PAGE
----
RNase L-mediated regulation of RBP localization represents a new and important potential antiviral mechanism since studies have shown that host RBPs interact with and can affect viral replication . Since viruses replicate specifically in either the nucleus or cytoplasm, the RNase L-mediated re-localization of RBPs between the cytoplasm and nucleus may promote the antiviral function of RBPs and/or viruses may use RNA decay to avoid host RBPs. Notably, several viruses, including Kaposi’s sarcoma-associated herpesvirus (KSHV), murine gammaherpesvirus 68 (MHV68), and herpes simplex virus 1 (HSV-1) encode for proteins (SOX, muSOX, VHS, respectively) that degrade cellular RNAs, inhibit nuclear mRNA export, and cause nuclear RNA-binding protein influx [21–26,43]. Interestingly, KSHV encodes an RNA, PAN, that rescues nuclear export of viral mRNAs . An intriguing possibility is that the PAN RNA titrates RBPs that interfere with nuclear export, thereby allowing export of the herpes mRNAs. Thus, RBP re-localization can be either host- or viral-mediated and can potentially alter both host and viral gene expression. Lastly, the inhibition of host-mediated RNA decay by viruses, such as by flavivirus sfRNA-mediated inhibition of XRN-1 or poliovirus-mediated inhibition of RNase L [9,45], may regulate host RBP interactions with the viral RNA. Elucidating how overall RNA abundance and subcellular location regulates the availability RBPs to modulate both host and viral RNA function will be an important issue to address.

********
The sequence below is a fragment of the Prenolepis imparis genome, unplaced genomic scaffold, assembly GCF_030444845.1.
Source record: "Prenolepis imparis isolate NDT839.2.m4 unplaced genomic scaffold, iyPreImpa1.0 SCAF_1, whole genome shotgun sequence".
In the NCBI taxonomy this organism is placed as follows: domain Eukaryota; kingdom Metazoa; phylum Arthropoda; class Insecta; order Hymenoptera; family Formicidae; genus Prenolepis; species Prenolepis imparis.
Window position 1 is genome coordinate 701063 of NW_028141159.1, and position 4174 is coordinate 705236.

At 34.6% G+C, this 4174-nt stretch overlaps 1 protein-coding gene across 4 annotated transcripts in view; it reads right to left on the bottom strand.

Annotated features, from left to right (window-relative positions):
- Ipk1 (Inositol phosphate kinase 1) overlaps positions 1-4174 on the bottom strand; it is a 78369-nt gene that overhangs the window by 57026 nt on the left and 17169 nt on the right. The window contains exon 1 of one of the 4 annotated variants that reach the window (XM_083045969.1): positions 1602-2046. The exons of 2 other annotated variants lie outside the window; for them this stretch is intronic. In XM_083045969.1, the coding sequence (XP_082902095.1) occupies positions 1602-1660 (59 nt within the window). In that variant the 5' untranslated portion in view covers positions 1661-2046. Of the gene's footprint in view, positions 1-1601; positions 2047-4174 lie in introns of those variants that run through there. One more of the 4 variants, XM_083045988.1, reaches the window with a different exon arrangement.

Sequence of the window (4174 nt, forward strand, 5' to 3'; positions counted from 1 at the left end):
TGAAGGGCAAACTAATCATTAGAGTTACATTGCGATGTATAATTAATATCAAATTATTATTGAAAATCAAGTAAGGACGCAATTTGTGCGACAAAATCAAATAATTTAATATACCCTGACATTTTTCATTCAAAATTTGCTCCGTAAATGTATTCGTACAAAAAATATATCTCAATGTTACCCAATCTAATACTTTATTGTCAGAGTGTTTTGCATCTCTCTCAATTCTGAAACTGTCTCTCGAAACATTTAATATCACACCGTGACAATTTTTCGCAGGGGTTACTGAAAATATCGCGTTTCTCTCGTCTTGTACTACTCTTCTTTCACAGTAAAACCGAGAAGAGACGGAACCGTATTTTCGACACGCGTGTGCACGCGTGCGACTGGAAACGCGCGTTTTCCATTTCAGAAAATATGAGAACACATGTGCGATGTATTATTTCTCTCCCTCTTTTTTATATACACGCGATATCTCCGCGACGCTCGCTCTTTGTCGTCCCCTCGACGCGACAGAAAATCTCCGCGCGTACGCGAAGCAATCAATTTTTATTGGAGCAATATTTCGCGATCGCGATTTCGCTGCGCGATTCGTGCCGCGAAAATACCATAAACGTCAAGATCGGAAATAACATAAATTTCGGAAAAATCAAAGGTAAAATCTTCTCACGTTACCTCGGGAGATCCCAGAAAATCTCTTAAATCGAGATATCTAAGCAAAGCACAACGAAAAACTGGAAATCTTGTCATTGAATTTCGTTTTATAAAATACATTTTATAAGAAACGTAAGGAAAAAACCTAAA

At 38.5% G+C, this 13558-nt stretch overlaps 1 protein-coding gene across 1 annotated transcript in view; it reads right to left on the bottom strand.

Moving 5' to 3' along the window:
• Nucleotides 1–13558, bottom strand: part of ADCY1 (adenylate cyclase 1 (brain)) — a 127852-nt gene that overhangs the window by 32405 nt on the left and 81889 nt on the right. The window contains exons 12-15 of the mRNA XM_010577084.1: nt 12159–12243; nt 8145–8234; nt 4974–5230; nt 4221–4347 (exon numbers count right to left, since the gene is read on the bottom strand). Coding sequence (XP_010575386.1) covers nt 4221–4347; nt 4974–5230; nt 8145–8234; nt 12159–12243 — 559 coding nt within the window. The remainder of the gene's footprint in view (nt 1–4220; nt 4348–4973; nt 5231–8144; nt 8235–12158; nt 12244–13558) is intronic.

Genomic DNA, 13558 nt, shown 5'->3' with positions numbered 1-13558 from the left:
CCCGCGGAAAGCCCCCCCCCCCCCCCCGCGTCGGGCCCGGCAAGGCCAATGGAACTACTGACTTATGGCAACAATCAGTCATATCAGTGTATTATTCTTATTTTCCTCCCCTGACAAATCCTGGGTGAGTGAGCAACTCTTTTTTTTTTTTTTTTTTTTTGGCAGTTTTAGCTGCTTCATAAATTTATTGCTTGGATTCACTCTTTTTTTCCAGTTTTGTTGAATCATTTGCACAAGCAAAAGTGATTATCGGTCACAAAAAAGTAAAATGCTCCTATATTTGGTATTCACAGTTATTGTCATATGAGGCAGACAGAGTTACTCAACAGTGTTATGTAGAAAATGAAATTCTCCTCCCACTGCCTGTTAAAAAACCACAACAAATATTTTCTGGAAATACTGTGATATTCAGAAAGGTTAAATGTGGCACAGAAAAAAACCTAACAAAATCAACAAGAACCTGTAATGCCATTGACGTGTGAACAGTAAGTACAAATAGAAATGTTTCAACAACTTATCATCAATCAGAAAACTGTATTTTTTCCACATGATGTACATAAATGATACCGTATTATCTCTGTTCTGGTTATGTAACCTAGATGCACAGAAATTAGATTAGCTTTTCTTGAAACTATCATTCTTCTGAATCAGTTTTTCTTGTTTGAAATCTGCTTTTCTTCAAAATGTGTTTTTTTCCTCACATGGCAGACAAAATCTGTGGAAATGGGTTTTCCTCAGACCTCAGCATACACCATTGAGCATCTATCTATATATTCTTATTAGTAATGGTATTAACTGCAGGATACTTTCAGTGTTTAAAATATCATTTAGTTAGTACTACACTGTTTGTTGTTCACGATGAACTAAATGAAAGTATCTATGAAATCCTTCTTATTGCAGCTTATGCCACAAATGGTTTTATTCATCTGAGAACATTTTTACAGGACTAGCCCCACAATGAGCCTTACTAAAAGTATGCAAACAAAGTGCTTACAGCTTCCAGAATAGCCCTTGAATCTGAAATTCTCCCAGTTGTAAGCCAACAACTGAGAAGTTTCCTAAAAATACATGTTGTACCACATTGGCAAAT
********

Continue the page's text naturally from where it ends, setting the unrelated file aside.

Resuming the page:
Notably, muSOX and SOX proteins both localize to the nucleus as well as the cytoplasm. However, their presence in the nucleus does not reduce RNA levels as assessed by FISH for poly(A)+ RNA or northern blot of reporter RNAs [21,22]. Moreover, nuclear localization of SOX/muSOX does not inhibit PABP accumulation in the nucleus . These observations contrast RNase L, which is exclusively localized to the cytoplasm (Fig 2A–2C). Importantly, when we localized RNase L to the nucleus, we observed a substantial reduction in poly(A) RNA (Fig 2F and 2G). Moreover, we observed a reduction of PABPC1, PABPC4, TIA1, and HuR in the nucleus (Fig 3A–3H). These data demonstrate that the endoribonucleolytic cleavage of RNA in the nucleus by RNase L can initiate RNA decay in the nucleus, resulting in re-partitioning of RBPs back to the cytoplasm. Why muSOX and SOX do not degrade nuclear RNA and thus re-partition RBPs back to the cytoplasm is unclear. This suggests that RNase L and SOX/muSOX mechanisms for cytoplasmic RNA decay are distinct.